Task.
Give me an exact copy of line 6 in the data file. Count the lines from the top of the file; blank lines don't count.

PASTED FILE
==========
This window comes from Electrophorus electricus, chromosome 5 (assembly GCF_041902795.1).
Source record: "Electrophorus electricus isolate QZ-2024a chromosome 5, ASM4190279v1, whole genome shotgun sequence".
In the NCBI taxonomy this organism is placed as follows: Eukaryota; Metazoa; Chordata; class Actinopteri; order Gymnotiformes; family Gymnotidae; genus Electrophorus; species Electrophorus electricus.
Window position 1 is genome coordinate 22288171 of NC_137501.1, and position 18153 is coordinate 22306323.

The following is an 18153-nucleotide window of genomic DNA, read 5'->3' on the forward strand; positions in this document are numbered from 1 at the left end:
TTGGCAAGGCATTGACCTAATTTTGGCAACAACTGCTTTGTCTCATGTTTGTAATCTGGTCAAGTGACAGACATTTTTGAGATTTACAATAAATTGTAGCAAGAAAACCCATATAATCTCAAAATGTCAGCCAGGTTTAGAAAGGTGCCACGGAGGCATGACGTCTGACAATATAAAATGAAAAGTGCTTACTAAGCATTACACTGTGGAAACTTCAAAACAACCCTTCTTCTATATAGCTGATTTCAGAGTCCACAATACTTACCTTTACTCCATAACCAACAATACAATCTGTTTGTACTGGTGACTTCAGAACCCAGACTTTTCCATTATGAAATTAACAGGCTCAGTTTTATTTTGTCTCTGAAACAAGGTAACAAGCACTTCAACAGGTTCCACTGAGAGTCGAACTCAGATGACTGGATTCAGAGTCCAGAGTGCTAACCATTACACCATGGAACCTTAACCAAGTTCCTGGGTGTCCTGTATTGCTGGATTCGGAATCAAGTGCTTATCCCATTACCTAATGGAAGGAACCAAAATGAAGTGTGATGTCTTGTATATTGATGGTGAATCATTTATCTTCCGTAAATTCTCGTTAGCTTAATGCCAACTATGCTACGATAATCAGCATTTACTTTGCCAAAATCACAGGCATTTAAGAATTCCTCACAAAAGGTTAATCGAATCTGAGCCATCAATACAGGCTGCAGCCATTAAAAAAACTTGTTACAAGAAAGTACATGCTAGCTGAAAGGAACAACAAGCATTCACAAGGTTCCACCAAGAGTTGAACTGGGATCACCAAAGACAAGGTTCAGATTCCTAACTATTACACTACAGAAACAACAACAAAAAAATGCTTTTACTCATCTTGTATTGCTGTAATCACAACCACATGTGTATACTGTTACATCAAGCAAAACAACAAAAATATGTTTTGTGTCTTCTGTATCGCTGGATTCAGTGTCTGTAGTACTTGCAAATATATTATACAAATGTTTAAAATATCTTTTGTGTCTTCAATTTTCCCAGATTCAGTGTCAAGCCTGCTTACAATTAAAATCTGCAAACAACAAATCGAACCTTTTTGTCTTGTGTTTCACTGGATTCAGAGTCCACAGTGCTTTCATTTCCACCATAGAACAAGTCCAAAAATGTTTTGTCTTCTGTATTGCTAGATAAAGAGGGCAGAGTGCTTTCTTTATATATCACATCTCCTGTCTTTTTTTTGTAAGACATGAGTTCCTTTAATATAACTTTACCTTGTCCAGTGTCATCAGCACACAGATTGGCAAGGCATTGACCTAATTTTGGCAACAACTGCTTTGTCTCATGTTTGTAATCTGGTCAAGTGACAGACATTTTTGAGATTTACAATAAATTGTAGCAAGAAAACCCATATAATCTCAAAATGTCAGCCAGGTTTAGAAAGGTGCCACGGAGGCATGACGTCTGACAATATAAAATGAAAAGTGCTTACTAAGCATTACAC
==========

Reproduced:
TTGGCAAGGCATTGACCTAATTTTGGCAACAACTGCTTTGTCTCATGTTTGTAATCTGGTCAAGTGACAGACATTTTTGAGATTTACAATAAATTGTAGCAAGAAAACCCATATAATCTCAAAATGTCAGCCAGGTTTAGAAAGGTGCCACGGAGGCATGACGTCTGACAATATAAAATGAAAAGTGCTTACTAAGCATTACACTGTGGAAACTTCAAAACAACCCTTCTTCTATATAGCTGATTTCAGAGTCCACAATACTTACCTTTACTCCATAACCAACAATACAATCTGTTTGTACTGGTGACTTCAGAACCCAGACTTTTCCATTATGAAATTAACAGGCTCAGTTTTATTTTGTCTCTGAAACAAGGTAACAAGCACTTCAACAGGTTCCACTGAGAGTCGAACTCAGATGACTGGATTCAGAGTCCAGAGTGCTAACCATTACACCATGGAACCTTAACCAAGTTCCTGGGTGTCCTGTATTGCTGGATTCGGAATCAAGTGCTTATCCCATTACCTAATGGAAGGAACCAAAATGAAGTGTGATGTCTTGTATATTGATGGTGAATCATTTATCTTCCGTAAATTCTCGTTAGCTTAATGCCAACTATGCTACGATAATCAGCATTTACTTTGCCAAAATCACAGGCATTTAAGAATTCCTCACAAAAGGTTAATCGAATCTGAGCCATCAATACAGGCTGCAGCCATTAAAAAAACTTGTTACAAGAAAGTACATGCTAGCTGAAAGGAACAACAAGCATTCACAAGGTTCCACCAAGAGTTGAACTGGGATCACCAAAGACAAGGTTCAGATTCCTAACTATTACACTACAGAAACAACAACAAAAAAATGCTTTTACTCATCTTGTATTGCTGTAATCACAACCACATGTGTATACTGTTACATCAAGCAAAACAACAAAAATATGTTTTGTGTCTTCTGTATCGCTGGATTCAGTGTCTGTAGTACTTGCAAATATATTATACAAATGTTTAAAATATCTTTTGTGTCTTCAATTTTCCCAGATTCAGTGTCAAGCCTGCTTACAATTAAAATCTGCAAACAACAAATCGAACCTTTTTGTCTTGTGTTTCACTGGATTCAGAGTCCACAGTGCTTTCATTTCCACCATAGAACAAGTCCAAAAATGTTTTGTCTTCTGTATTGCTAGATAAAGAGGGCAGAGTGCTTTCTTTATATATCACATCTCCTGTCTTTTTTTTGTAAGACATGAGTTCCTTTAATATAACTTTACCTTGTCCAGTGTCATCAGCACACAGATTGGCAAGGCATTGACCTAATTTTGGCAACAACTGCTTTGTCTCATGTTTGTAATCTGGTCAAGTGACAGACATTTTTGAGATTTACAATAAATTGTAGCAAGAAAACCCATATAATCTCAAAATGTCAGCCAGGTTTAGAAAGGTGCCACGGAGGCATGACGTCTGACAATATAAAATGAAAAGTGCTTACTAAGCATTACAC